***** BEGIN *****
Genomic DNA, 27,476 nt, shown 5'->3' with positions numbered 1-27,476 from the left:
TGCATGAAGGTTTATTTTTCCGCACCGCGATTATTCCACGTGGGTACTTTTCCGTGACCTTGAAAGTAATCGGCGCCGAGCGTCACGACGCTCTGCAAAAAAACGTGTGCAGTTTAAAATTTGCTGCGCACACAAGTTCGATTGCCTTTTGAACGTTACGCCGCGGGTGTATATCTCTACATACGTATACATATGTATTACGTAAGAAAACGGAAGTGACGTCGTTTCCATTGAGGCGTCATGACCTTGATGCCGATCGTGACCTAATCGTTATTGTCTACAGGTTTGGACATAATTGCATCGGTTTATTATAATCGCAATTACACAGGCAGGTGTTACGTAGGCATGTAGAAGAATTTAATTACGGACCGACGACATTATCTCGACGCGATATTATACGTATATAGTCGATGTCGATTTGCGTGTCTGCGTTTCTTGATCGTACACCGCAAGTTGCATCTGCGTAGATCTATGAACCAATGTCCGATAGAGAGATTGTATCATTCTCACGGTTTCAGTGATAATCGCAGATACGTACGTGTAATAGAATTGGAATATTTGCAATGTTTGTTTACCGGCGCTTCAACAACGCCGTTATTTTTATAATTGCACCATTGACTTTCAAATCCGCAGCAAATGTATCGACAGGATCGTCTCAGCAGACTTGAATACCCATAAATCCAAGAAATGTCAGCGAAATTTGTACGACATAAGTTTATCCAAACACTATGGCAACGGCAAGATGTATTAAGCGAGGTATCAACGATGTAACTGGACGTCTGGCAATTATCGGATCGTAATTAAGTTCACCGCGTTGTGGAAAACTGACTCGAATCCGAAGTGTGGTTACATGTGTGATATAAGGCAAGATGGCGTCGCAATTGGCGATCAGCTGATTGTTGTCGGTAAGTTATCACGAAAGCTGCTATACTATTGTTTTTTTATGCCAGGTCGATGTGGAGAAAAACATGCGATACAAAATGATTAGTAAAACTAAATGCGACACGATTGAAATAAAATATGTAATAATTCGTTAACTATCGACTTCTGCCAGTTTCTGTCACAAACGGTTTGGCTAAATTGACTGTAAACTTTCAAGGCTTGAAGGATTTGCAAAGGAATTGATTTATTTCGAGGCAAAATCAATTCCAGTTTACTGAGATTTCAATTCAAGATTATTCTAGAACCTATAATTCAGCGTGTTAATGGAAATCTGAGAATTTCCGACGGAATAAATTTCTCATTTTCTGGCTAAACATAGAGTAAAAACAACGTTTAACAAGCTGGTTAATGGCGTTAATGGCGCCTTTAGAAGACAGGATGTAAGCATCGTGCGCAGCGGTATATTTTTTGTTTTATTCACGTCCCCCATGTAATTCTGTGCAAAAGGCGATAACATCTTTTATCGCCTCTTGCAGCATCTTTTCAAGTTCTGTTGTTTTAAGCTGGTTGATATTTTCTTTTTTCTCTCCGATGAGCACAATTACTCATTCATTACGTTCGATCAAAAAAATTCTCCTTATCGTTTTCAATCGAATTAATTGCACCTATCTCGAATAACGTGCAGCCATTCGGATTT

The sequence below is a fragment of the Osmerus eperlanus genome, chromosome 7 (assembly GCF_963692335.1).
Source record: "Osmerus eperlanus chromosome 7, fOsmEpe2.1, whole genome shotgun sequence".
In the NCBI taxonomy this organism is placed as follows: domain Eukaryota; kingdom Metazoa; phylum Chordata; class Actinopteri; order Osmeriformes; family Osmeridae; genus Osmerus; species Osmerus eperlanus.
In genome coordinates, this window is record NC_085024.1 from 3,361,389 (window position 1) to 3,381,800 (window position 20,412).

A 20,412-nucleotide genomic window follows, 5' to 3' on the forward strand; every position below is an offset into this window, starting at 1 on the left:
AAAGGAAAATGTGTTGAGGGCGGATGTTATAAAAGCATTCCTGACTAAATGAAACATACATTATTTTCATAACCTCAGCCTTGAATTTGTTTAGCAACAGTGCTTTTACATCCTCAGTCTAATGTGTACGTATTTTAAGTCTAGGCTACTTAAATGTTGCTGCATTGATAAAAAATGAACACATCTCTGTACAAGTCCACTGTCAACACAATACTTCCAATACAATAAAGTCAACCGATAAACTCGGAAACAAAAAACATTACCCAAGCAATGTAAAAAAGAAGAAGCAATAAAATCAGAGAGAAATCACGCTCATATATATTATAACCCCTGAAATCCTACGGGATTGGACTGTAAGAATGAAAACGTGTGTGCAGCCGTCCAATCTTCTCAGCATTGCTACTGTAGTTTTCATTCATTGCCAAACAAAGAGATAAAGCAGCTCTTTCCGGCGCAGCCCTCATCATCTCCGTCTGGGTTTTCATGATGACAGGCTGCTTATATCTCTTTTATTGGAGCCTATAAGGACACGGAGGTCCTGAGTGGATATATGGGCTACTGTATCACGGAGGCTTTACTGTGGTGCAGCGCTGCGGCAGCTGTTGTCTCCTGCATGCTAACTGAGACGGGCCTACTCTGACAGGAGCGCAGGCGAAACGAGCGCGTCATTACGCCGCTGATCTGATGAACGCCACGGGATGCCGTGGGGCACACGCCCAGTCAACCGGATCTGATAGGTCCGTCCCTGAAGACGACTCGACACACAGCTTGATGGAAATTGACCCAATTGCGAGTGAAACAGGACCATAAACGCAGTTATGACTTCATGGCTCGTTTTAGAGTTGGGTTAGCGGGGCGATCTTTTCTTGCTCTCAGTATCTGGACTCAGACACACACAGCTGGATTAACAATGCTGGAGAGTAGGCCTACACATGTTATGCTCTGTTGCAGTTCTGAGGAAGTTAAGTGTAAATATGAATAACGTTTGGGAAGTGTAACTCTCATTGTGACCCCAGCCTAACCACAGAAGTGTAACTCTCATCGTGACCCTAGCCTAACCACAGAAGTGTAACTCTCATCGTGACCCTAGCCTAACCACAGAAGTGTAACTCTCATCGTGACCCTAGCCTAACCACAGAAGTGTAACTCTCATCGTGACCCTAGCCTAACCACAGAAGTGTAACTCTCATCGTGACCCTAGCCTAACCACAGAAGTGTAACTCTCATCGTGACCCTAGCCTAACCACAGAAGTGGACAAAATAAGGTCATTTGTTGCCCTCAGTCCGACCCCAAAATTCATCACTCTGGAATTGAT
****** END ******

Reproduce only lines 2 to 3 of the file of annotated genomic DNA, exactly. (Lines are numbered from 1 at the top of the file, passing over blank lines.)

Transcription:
TGCATGAAGGTTTATTTTTCCGCACCGCGATTATTCCACGTGGGTACTTTTCCGTGACCTTGAAAGTAATCGGCGCCGAGCGTCACGACGCTCTGCAAAAAAACGTGTGCAGTTTAAAATTTGCTGCGCACACAAGTTCGATTGCCTTTTGAACGTTACGCCGCGGGTGTATATCTCTACATACGTATACATATGTATTACGTAAGAAAACGGAAGTGACGTCGTTTCCATTGAGGCGTCATGACCTTGATGCCGATCGTGACCTAATCGTTATTGTCTACAGGTTTGGACATAATTGCATCGGTTTATTATAATCGCAATTACACAGGCAGGTGTTACGTAGGCATGTAGAAGAATTTAATTACGGACCGACGACATTATCTCGACGCGATATTATACGTATATAGTCGATGTCGATTTGCGTGTCTGCGTTTCTTGATCGTACACCGCAAGTTGCATCTGCGTAGATCTATGAACCAATGTCCGATAGAGAGATTGTATCATTCTCACGGTTTCAGTGATAATCGCAGATACGTACGTGTAATAGAATTGGAATATTTGCAATGTTTGTTTACCGGCGCTTCAACAACGCCGTTATTTTTATAATTGCACCATTGACTTTCAAATCCGCAGCAAATGTATCGACAGGATCGTCTCAGCAGACTTGAATACCCATAAATCCAAGAAATGTCAGCGAAATTTGTACGACATAAGTTTATCCAAACACTATGGCAACGGCAAGATGTATTAAGCGAGGTATCAACGATGTAACTGGACGTCTGGCAATTATCGGATCGTAATTAAGTTCACCGCGTTGTGGAAAACTGACTCGAATCCGAAGTGTGGTTACATGTGTGATATAAGGCAAGATGGCGTCGCAATTGGCGATCAGCTGATTGTTGTCGGTAAGTTATCACGAAAGCTGCTATACTATTGTTTTTTTATGCCAGGTCGATGTGGAGAAAAACATGCGATACAAAATGATTAGTAAAACTAAATGCGACACGATTGAAATAAAATATGTAATAATTCGTTAACTATCGACTTCTGCCAGTTTCTGTCACAAACGGTTTGGCTAAATTGACTGTAAACTTTCAAGGCTTGAAGGATTTGCAAAGGAATTGATTTATTTCGAGGCAAAATCAATTCCAGTTTACTGAGATTTCAATTCAAGATTATTCTAGAACCTATAATTCAGCGTGTTAATGGAAATCTGAGAATTTCCGACGGAATAAATTTCTCATTTTCTGGCTAAACATAGAGTAAAAACAACGTTTAACAAGCTGGTTAATGGCGTTAATGGCGCCTTTAGAAGACAGGATGTAAGCATCGTGCGCAGCGGTATATTTTTTGTTTTATTCACGTCCCCCATGTAATTCTGTGCAAAAGGCGATAACATCTTTTATCGCCTCTTGCAGCATCTTTTCAAGTTCTGTTGTTTTAAGCTGGTTGATATTTTCTTTTTTCTCTCCGATGAGCACAATTACTCATTCATTACGTTCGATCAAAAAAATTCTCCTTATCGTTTTCAATCGAATTAATTGCACCTATCTCGAATAACGTGCAGCCATTCGGATTT

The sequence below is a fragment of the Osmerus eperlanus genome, chromosome 7 (assembly GCF_963692335.1).